Disposable diapers on baby boys have (possibly) been linked to testicular cancer years later, but it's not conclusive.
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Old 12-03-09, 09:28 AM   #11
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HER??? Guys don't have female doctors!! Get a male doctor. Preferably a cycling doctor. My primary care doc is a cyclist, my cardiologist is a cyclist, and my sports med doc is a cyclist. All encourage me to ride to keep the weight off and stay healthy.
Both of my dr's are female.
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Old 12-03-09, 11:59 AM   #12
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I don't think so on the testicular cancer.

There are two major environmental causes for cancer. The first is exposure to ionizing radiation. So do not put radiactive material into your bike shorts. The second one is exposure to chemicals, also called carcinogens, that produce free radicals. Tobacco smoke is loaded with carcinogens which is why smoking is not a good long term health decision. Well, there is another major cancer risk. That is having the wrong genes. It is thought that some people have a genetic predisposition to cancer.

The thing that ionizing radiation and free radical production have in common is that both produce mutations in one's DNA during cell replication. If the wrong gene gets mutated, that can cause the affected cell to become a cancer cell.

Notice that environmental effects like wearing hot, sweaty shorts are not one of the above. Now the accepted way to determine a cancer risk is to expose laboratory rates to the suspected problem but I have never heard of anyone putting hot, sweaty underwear on lab rats. Maybe there is a grant there.
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Old 12-03-09, 12:12 PM   #13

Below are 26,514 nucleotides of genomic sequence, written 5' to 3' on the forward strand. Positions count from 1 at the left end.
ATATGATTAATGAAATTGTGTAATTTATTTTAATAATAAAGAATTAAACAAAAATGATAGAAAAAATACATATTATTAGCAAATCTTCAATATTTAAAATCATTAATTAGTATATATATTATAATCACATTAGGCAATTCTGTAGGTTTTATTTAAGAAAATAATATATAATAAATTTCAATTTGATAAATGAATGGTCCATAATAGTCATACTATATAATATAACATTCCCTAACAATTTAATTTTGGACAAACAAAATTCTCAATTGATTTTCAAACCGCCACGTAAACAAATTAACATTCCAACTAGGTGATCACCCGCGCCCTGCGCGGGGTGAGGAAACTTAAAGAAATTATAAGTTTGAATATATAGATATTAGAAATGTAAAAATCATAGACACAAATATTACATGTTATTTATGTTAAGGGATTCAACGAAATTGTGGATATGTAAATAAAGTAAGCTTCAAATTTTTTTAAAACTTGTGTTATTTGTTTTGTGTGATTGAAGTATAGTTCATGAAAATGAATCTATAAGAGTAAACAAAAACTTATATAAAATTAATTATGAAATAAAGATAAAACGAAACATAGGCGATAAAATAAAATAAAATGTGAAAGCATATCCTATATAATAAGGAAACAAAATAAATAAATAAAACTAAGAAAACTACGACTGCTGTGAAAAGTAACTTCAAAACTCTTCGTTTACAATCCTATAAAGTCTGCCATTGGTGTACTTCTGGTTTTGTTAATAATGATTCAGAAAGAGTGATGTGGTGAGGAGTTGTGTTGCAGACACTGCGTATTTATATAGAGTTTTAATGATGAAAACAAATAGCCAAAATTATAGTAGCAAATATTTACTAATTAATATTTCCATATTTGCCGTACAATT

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I don't think so on the testicular cancer.

There are two major environmental causes for cancer. The first is exposure to ionizing radiation. So do not put radiactive material into your bike shorts. The second one is exposure to chemicals, also called carcinogens, that produce free radicals. Tobacco smoke is loaded with carcinogens which is why smoking is not a good long term health decision. Well, there is another major cancer risk. That is having the wrong genes. It is thought that some people have a genetic predisposition to cancer.

The thing that ionizing radiation and free radical production have in common is that both produce mutations in one's DNA during cell replication. If the wrong gene gets mutated, that can cause the affected cell to become a cancer cell.

Notice that environmental effects like wearing hot, sweaty shorts are not one of the above. Now the accepted way to determine a cancer risk is to expose laboratory rates to the suspected problem but I have never heard of anyone putting hot, sweaty underwear on lab rats. Maybe there is a grant there.
devil's advocate (cause I've spent too much time in P&R )....does temperature effect the rate of cellular reproduction? does it effect the error rate of DNA reproduction? Does it have any impact on transcription of the proteins used to help verify valid DNA reproduction?
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Old 12-03-09, 01:16 PM   #14
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I don't think so on the testicular cancer.

Now the accepted way to determine a cancer risk is to expose laboratory rates to the suspected problem but I have never heard of anyone putting hot, sweaty underwear on lab rats. Maybe there is a grant there.
But how many of the white lab rats already have genes with cancer and we are getting crappy results anyway. :-)
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Old 12-03-09, 01:51 PM   #15
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But how many of the white lab rats already have genes with cancer and we are getting crappy results anyway. :-)
None. That's why they use them.
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Old 12-03-09, 01:52 PM   #16
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I read this anecdote of a journalist who went to a cancer foundation awards ceremony but I don't remember it word for word so here goes. The journalist asked a doctor there why haven't we been able to cure cancer after raising millions of dollars for research. The doctor attending went on to say that there are hundreds of different types of cancers and possibly hundreds of different causes for each one all at varying levels. Even if they were to find a cure for one type of cancer it may not be able to help with another type of cancer.